Sarah Stilson Correspondence
Scope and Contents
The correspondence includes 27 letters written to Stilson and twelve written by her, spread fairly evenly over the war years, from March 1861 to April 1865. Several of Stilson's letters are in the form of drafts, or of notes for letters that may or may not have been sent. The heart of the collection, comprising 25 items, is Stilson's correspondence with her friend and confidante Oliver Waldo West (b. 1842), a young newspaper editor (and future lawyer) from North Dansville, Livingston County, whom Stilson had met at a teachers' institute in 1860. In August 1862 West was mustered in to Co. K, 130th New York Infantry; he remained with the regiment, as 1st lieutenant, when it was converted to cavalry and designated the 1st New York Dragoons, in mid-1863. The following October West was detached to serve on the staff of Maj. Gen. Alfred Pleasanton, commanding the Cavalry Corps of the Army of the Potomac. He was captured on 7 May 1864, at Todd's Tavern, and spent the balance of the war in prison. The letters exchanged by West and Stilson (16 written by West, 11 by Stilson) are long, lively, and opinionated—often, it would seem, provocatively so. While much of the content is personal news, recounted at length, with frequent touches of humor, the letters are also very much a dialogue, an exchange of ideas and feelings about both contemporary affairs and the broader life of the mind. There is a good deal of commentary on literature; both West and Stilson had a weakness for verse. There is also a good deal of verbal sparring, not least about gender relations. Also in the collection are three letters to Stilson from Capt. Henry J. Gifford of the 33rd and 49th New York, written after the battles of Fredericksburg, Gettysburg, and Spotsylvania, and two other letters from soldiers.
- Creation: 1861-1865
Conditions Governing Access
There are no access restrictions on this collection.
Conditions Governing Use
Copyright status for collection materials is unknown. Transmission or reproduction of materials protected by U.S. Copyright Law (Title 17, U.S.C.) beyond that allowed by fair use requires the written permission of the copyright owners. Works not in the public domain cannot be commercially exploited without permission of the copyright owners. Responsibility for any use rests exclusively with the user.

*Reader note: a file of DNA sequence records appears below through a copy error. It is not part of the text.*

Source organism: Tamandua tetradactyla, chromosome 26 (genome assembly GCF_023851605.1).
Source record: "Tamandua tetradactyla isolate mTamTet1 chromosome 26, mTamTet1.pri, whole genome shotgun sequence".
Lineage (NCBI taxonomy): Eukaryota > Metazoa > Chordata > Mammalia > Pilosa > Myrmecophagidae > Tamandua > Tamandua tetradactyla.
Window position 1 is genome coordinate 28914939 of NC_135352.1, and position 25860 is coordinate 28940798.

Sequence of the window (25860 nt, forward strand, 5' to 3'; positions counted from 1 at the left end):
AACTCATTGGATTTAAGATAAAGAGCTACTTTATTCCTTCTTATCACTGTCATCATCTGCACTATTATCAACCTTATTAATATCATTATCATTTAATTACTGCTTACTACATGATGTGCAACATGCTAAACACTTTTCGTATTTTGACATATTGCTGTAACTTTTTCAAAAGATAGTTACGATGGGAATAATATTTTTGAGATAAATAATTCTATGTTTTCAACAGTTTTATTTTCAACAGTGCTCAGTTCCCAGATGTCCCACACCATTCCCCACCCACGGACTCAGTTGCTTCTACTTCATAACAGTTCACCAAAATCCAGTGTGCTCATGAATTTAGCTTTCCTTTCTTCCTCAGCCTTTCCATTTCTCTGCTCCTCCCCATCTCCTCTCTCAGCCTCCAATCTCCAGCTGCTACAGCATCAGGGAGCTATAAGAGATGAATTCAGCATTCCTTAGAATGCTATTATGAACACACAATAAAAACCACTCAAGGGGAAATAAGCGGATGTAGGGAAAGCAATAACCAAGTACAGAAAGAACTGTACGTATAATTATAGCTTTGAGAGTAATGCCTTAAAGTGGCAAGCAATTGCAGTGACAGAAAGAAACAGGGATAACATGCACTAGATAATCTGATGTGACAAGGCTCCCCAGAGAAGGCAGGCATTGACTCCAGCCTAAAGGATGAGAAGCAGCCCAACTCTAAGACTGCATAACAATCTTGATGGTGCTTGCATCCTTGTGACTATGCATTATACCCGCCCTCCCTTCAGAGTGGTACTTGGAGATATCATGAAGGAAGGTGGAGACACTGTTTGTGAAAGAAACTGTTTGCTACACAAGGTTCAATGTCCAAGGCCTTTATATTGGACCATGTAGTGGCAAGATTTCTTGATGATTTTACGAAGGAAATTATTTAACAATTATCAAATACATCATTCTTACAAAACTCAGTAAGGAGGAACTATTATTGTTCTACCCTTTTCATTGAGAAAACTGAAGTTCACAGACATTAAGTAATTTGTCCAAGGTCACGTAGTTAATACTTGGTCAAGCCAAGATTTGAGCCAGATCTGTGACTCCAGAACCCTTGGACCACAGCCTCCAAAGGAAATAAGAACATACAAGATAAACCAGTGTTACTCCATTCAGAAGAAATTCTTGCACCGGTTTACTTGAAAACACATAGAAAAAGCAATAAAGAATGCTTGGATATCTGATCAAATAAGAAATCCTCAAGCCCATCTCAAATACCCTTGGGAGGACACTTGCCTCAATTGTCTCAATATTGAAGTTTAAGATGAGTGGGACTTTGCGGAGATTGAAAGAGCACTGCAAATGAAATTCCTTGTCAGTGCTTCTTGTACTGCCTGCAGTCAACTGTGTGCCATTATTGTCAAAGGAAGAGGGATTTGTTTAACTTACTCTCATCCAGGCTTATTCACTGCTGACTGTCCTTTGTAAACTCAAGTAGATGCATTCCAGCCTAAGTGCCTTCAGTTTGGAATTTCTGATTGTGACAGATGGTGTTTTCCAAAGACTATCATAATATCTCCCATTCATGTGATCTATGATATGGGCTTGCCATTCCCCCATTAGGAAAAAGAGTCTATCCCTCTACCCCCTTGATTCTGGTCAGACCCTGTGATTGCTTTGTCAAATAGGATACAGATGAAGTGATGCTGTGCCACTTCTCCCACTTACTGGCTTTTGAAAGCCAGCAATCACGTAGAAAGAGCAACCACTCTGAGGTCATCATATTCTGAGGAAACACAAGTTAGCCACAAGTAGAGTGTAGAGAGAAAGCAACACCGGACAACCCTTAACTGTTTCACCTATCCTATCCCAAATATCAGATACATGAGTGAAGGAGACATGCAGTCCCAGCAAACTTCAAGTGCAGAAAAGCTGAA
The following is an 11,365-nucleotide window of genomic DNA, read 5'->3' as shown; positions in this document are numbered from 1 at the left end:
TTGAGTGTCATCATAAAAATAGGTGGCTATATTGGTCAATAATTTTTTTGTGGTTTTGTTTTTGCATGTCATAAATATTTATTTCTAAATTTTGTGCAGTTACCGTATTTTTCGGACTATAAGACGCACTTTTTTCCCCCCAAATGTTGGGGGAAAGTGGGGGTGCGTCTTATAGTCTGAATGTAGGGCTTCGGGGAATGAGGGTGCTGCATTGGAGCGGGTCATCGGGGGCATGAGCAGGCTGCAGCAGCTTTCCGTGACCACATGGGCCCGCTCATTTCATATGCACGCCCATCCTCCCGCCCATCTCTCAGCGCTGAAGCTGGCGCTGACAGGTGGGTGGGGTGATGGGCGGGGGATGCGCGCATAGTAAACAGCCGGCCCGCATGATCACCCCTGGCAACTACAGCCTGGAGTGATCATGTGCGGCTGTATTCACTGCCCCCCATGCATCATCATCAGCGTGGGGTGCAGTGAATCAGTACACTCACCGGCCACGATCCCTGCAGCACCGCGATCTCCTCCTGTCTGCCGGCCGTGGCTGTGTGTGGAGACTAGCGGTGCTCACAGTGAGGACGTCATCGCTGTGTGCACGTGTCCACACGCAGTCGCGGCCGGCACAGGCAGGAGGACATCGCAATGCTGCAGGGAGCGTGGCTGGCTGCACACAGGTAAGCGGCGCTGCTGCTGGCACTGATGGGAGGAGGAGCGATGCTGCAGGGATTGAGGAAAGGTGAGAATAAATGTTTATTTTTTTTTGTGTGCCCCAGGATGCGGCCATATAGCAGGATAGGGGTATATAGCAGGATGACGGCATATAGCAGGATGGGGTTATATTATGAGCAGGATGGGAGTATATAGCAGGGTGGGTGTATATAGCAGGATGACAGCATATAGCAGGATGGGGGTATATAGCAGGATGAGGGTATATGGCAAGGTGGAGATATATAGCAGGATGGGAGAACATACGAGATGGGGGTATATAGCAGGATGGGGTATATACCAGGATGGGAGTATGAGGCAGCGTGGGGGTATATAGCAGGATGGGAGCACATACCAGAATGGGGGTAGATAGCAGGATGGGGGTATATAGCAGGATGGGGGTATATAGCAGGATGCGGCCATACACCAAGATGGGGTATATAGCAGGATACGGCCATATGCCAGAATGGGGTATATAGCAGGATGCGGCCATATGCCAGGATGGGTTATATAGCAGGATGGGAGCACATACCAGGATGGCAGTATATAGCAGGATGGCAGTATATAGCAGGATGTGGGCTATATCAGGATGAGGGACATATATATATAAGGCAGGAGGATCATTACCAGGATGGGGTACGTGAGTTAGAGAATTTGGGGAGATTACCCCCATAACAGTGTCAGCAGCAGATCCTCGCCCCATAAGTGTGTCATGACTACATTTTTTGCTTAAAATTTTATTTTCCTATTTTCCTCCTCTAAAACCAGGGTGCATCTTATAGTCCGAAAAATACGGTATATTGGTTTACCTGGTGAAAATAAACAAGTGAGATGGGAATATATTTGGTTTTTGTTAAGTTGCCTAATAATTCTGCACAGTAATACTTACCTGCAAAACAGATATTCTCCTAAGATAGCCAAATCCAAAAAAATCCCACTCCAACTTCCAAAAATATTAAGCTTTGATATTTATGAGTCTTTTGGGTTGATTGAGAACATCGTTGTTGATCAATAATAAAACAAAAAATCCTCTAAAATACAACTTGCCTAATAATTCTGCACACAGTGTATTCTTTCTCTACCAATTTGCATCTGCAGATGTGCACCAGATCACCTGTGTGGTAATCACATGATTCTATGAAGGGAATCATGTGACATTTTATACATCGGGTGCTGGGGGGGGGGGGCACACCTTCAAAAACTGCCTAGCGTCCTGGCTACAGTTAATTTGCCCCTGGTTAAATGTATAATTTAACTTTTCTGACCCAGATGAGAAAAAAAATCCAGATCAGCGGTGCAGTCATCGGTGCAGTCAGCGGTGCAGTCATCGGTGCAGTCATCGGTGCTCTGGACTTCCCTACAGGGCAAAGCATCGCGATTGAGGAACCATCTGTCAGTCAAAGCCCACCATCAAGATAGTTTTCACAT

Biographical / Historical
Sarah Lyra Stilson was born in Burma (Burmah) in 1838, the daughter of the Rev. Lyman Stilson (1812-1886), a Baptist missionary, and Lucretia Brownson. Her parents had arrived in Southeast Asia earlier that year, under the auspices of the American Baptist Missionary Union. They were to remain in Burma, along the Arakan coast and at Maulmain, until the death of Mrs. Stilson in 1851. On returning to the United States Rev. Stilson settled in Nunda, Livingston County, New York; Sarah Stilson attended the Nunda Literary Institute and turned to teaching, first in Livingston County and, from 1863, at the Corning (New York) Academy. In April 1861 Stilson wrote, and published locally, a patriotic poem urging enlistment in defense of the Union ("To the 33rd New York Volunteers"); the sentiments expressed therein are much in evidence in her wartime letters. After the Civil War Stilson enrolled at Vassar College in Poughkeepsie, New York, graduating in 1869. Much of her subsequent teaching career was spent at Girls High School in Brooklyn. Stilson died in 1912.
.2 cubic feet.
Language of Materials
Letters written by and to Sarah Stilson, a teacher in New York State, during the Civil War. At the heart of the group is a lively correspondence of 25 letters between Stilson and Oliver Waldo West, a Union cavalry officer.
The collection is arranged chronologically, one item per folder.
- United States. Army. New York Infantry Regiment, 130th (1862-1863) (Organization)
- West, Oliver Waldo, 1842- (Person)
- United States. Army. New York Cavalry Regiment, 1st Dragoons (1862-1865) (Organization)
Genre / Form
- Sarah Stilson Correspondence
- George Rugg
- Description rules
- Describing Archives: A Content Standard
- Language of description
- Script of description
- Language of description note